# What is the antiderivative of e^(2x)?

Mar 27, 2015

Antiderivative is another name for the Integral( if by some misfortune you didnt know)
So,

$\int {e}^{2 x} = 1 \frac{l}{2} \int 2 {e}^{2 x} \mathrm{dx}$

You can see that $2 \mathrm{dx} = d \left(2 x\right)$

that is $2$ is the derivative of $2 x$

It follows : $\frac{1}{2} \int {e}^{2 x} d \left(2 x\right)$
NOTE: this is the same as letting $u = 2 x$

$\frac{1}{2} \int {e}^{u} \mathrm{du} = \frac{1}{2} {e}^{u}$
$= \frac{1}{2} {e}^{2 x}$

Generally, $\int {e}^{a x} = \frac{1}{a} {e}^{a x}$

Mar 27, 2015

It is $\frac{1}{2} {e}^{2 x}$.

You can certainly use the technique of integration by substitution (reversing the chain rule) to find this, you can also reason as follows:

The antiderivative of ${e}^{2 x}$ is a function whose derivative is ${e}^{2 x}$.

But we know some things about derivatives at this point of the course. Among other things, we know that the derivative of $e$ to a power is $e$ to the power times the derivative of the power.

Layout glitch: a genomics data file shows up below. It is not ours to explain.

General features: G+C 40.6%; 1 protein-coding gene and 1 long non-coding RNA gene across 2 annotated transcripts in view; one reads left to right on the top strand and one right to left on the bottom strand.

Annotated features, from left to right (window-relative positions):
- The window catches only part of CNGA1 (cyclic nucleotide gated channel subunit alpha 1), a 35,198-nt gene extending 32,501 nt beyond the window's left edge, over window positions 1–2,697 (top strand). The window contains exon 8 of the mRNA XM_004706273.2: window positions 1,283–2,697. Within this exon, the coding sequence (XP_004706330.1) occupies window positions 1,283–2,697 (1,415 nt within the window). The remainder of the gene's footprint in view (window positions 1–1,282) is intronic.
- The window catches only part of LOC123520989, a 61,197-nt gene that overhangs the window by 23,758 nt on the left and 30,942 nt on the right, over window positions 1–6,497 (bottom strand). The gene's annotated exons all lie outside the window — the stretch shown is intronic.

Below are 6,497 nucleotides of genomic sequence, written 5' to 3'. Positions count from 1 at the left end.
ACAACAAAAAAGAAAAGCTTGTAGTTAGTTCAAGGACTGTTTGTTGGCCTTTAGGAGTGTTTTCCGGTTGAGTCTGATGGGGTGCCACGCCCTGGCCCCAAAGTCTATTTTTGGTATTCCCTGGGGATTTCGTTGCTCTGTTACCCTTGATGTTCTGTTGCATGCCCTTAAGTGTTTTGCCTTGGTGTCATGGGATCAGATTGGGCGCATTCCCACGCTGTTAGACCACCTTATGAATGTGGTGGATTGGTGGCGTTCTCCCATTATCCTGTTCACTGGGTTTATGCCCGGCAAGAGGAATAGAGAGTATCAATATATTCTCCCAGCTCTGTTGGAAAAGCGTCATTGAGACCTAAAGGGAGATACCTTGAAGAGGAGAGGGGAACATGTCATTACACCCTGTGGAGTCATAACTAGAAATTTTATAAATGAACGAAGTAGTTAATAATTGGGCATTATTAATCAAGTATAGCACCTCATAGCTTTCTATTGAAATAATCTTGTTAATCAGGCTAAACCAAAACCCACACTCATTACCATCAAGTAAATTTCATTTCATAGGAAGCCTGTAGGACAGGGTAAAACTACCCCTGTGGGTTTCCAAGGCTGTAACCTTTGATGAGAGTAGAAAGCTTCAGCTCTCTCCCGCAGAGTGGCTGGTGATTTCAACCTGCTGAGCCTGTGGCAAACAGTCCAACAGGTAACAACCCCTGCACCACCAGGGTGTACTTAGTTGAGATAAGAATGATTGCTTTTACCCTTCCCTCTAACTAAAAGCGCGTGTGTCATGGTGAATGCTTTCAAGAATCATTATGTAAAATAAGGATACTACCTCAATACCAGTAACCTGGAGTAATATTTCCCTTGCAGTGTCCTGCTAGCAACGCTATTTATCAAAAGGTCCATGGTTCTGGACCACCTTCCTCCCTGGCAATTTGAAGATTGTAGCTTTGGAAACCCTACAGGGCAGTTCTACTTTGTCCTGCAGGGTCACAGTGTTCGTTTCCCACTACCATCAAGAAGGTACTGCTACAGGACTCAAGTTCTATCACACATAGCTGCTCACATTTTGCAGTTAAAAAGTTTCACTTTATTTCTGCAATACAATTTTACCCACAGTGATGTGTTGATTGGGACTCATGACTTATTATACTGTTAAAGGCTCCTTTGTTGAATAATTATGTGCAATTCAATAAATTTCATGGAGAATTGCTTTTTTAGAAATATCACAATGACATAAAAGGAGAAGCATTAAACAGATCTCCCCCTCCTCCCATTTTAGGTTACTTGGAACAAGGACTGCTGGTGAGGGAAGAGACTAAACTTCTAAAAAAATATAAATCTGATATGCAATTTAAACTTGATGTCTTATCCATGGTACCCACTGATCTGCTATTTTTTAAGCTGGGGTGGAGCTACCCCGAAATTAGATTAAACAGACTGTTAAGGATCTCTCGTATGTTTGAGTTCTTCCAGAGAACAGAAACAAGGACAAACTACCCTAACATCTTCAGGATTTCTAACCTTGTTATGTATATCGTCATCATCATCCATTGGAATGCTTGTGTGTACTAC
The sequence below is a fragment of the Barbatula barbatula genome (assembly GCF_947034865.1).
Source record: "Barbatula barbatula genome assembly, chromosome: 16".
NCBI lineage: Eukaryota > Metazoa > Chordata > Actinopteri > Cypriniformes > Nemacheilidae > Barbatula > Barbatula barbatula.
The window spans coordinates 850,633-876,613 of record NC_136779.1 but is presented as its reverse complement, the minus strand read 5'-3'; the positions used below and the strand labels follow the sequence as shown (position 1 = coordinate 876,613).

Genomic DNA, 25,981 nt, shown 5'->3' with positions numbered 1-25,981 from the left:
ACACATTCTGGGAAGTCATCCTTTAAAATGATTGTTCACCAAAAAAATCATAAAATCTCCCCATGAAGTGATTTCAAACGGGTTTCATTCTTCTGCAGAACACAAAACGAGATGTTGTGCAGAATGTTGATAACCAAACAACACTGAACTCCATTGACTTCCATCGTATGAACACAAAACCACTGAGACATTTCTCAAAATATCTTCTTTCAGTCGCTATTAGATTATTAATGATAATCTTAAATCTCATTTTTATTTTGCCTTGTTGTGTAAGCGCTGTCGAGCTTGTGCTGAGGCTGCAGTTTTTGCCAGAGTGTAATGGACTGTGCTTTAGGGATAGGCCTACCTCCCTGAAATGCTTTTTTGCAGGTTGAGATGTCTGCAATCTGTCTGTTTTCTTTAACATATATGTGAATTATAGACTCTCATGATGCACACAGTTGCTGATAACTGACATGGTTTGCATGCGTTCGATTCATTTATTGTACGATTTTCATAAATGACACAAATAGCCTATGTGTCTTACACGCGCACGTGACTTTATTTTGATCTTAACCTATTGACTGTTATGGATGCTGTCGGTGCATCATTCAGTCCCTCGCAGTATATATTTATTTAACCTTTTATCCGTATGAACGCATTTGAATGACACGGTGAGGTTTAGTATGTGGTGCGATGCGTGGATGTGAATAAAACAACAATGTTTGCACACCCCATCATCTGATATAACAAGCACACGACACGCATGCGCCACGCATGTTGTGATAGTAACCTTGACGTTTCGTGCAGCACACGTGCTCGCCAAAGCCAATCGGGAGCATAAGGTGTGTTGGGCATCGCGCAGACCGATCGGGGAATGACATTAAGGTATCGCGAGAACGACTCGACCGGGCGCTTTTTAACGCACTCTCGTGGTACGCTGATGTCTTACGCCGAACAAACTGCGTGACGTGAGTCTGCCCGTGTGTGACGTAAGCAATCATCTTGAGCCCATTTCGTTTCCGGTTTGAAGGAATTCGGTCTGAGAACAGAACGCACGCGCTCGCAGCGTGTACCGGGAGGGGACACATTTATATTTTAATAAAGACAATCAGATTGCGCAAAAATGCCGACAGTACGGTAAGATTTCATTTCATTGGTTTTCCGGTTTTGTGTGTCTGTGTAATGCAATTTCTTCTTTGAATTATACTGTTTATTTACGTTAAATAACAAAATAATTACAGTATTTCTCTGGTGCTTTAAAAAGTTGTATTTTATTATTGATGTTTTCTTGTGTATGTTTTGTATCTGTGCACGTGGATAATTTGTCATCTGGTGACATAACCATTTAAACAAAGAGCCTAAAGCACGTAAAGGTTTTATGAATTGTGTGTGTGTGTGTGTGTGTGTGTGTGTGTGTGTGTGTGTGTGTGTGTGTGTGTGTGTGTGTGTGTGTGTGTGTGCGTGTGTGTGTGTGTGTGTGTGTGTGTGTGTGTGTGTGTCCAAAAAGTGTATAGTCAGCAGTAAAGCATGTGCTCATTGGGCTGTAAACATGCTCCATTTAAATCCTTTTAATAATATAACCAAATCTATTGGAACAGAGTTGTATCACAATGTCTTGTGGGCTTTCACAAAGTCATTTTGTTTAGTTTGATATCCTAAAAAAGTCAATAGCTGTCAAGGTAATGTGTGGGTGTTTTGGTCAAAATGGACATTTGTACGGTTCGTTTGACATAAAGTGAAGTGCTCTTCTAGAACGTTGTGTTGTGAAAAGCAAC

So we know that the drivative of ${e}^{2 x}$ is ${e}^{2 x} \cdot 2$. That's twice a big as what we want.

We also know that constant factors just hang out in front when we take derivatives, so if we stick a $\frac{1}{2}$ out front, it will be there after we differentiate and we can cancel the two.

$f \left(x\right) = \frac{1}{2} {e}^{2 x}$ has $f ' \left(x\right) = {e}^{2 x}$ so it is an antiderivative. The general antiderivative then is $\frac{1}{2} {e}^{2 x} + C$

Note
An important consequence of the Mean Value Theorem is that a function whose derivative is $0$ is a constant function. And an immediate consequence of that is that if two functions have the same derivative, then they differ by a constant.
Therefore, any function that has derivative ${e}^{2 x}$ can ultimately be written as $\frac{1}{2} {e}^{2 x} + C$ for some constant C.